Todd Miller currently writes on border and immigration issues for NACLA Report on the Americas, The Nation and is an occasional contributor to the Tucson Weekly. His first book, Border Patrol Nation: Dispatches from the Front Lines of Homeland Security, was published by City Lights Publishers in 2014.
Dearest Future generations,
I sit here wondering if you are reading this letter here on Earth amidst dire food shortages, droughts and depletion of our natural landscapes brought by out of control climate change and the lack of understanding from our generation of the importance to make changes now.
Its with a heavy heart that I admit that there are so many people on our planet at this time who still don't think climate change exists, that your generation may not have the world we do now.
I do hope that the world's leaders convening in Paris for the U.N. Climate talks next month, December 2015 address our world's impending issues surrounding climate change. It may be your last hope....
My artist imagination dreams of a hopeful alternative if these leaders don't. I imagine a world in chaos and overwhelmed by major flooding, drought, mega storms, and disastrous temperature changes affecting your food productions. But, I'm hopeful that the great scientific minds of your time along with the research done at Biosphere 2 has led NASA to create a Biosphere 3 on Mars with a livable environment for those of you left here on earth to continue life.
Most importantly, that all of our mistakes in this time has created a greater consciousness for you to create a better world that is mindful of limited resources and is reminded of all the beautiful plants, animals and life on our planet that once existed.
Artist, muralist in Tucson, Arizona, who's artwork is a direct expression of her Chicana culture, political issues, social issues and environmental issues. Melo enjoys using creativity and activism to create a difference throughout the Tucson community.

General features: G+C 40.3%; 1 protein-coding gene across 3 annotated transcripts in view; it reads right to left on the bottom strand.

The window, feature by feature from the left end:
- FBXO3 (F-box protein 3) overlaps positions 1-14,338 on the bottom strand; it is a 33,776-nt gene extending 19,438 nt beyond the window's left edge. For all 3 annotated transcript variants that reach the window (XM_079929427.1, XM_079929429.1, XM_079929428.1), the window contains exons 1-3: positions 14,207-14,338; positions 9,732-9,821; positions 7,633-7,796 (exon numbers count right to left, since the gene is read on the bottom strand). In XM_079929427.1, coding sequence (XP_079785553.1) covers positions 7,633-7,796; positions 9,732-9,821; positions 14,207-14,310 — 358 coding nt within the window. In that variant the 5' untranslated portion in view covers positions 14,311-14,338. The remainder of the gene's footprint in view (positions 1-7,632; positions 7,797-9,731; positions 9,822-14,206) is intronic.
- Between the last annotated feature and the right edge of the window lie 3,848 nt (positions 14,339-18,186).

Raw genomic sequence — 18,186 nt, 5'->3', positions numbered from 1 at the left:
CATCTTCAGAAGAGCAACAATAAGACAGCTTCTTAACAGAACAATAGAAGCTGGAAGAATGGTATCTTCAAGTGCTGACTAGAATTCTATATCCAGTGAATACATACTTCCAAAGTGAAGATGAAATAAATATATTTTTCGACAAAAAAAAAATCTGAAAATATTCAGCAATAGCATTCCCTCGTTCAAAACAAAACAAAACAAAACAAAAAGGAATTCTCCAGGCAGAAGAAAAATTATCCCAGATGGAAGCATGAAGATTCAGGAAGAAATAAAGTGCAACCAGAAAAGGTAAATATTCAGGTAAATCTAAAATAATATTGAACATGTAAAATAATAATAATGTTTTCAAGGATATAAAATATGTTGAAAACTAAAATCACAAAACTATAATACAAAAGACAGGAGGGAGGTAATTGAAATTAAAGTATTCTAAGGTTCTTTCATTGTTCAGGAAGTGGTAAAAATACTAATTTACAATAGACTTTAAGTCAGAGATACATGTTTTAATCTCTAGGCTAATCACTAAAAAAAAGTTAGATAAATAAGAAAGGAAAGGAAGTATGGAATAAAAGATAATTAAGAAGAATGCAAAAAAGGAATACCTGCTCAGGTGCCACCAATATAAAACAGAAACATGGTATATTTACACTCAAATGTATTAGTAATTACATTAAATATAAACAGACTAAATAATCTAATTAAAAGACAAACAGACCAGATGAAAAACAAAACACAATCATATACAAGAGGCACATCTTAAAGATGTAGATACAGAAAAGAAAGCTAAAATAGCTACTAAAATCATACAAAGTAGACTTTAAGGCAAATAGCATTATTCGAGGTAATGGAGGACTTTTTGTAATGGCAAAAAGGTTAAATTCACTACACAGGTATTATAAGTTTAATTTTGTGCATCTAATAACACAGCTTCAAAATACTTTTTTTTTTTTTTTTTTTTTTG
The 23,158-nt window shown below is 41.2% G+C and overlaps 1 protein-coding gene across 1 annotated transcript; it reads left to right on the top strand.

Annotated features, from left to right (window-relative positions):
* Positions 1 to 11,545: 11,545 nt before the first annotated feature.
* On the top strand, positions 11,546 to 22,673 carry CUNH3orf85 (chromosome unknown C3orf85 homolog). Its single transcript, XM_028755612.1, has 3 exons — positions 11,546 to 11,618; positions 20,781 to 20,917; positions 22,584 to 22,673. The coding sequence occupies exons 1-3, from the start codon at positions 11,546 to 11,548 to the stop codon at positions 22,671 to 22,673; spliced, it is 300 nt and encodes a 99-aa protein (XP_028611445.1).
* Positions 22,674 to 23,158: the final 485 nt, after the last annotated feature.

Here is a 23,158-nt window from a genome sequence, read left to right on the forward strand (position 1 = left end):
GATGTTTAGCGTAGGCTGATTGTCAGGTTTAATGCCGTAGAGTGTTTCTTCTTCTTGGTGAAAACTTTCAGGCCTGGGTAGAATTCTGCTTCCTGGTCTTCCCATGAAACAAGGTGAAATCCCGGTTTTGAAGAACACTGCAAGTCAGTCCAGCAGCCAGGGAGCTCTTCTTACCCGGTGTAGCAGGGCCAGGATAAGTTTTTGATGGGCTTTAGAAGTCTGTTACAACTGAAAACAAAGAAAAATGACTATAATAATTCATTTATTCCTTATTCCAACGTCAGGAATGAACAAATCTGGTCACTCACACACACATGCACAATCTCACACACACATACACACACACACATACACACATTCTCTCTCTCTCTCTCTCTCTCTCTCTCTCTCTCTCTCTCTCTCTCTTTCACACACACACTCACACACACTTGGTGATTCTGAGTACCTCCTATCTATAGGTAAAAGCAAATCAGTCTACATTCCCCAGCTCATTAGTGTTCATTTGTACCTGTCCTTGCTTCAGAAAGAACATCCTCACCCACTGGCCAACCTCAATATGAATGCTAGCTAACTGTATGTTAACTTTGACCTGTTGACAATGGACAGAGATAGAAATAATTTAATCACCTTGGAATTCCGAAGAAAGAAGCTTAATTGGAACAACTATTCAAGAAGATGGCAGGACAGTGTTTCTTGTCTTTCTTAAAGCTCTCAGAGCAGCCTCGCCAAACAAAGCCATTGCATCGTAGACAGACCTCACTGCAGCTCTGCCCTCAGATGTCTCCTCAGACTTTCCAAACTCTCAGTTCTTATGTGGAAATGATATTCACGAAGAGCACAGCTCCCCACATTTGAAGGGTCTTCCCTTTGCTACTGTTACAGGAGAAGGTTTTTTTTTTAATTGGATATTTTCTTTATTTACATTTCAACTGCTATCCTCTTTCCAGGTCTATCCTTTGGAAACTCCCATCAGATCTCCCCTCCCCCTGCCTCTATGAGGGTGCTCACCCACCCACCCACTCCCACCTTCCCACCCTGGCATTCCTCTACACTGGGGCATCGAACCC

We Learned How to Get Along
Dear Little One,
As I write this letter your grandmother, Nora, has just turned one-year old. I have no doubt that, should you be born, you will be every bit as curious, confident and delighted by life as she is right now.
It saddens me beyond words to think that you may never be.
But that is what our scientists tell us will happen if we do not act now to save our planet.
There are leaders from 190 nations meeting in Paris right now to make a plan. They've been meeting for the past 20 years and haven't been able to agree. For the life of me, I don't know what they're thinking. They don't seem to be thinking about you. Maybe this time. Because we are almost out of time.
Dear little one, if you're reading this, they did it. And, if they did it, it changed everything.
You see, before the world came together to heal the planet, we acted like we were playing a zero sum game; like if "you" win, "I" lose; like everything has to be "us" vs "them"; like we're not all in this together. In other words, we acted like narcissistic idiots. But once we realized that we needed to work together to stop the mad march to planetary destruction, we started working together on all kinds of things.
We found a way to end poverty and make sure no child would ever go hungry. We built a new economic system from the bottom up, rather than from the top down. We eliminated racism. We built a world in which girls literally can do anything, in which women and men live and work together as true equals, in which all the "isms" and schisms that used to separate us don't anymore. We learned how to get along.
Dear little one, if you're reading this, they did it. And we made them.
We wrote and called and marched. We voted out the bums who put their own political and economic self-interest ahead of yours. We agreed to suck it up and change the way we live today so that you might live tomorrow, even if it was inconvenient and costly, and even if we weren't sure it would work. We agreed that it was worth a try—that you, my sweet, are worth it.
Dear little one, if you're reading this, you're welcome.
With much love,
Your great-great Nani
Kelly Fryer is CEO of YWCA of Southern Arizona, which is dedicated to eliminating racism and empowering women. She and her wife Tana have three grown children and one grandchild. They love their family, good food and their adopted hometown Tucson.
Is there life on Mars?
A letter to my daughter—a woman who could exist:
Now that survival is less of a question for us, I want you to know where you've come from.
By now it's pretty clear, they left us. What you probably don't know is how quickly everything changed—but maybe it just seemed that way to me. It began, as so many things did in those times, with a few press releases. "NASA announces water sources on Mars." "NASA builds terraforming station on Martian surface."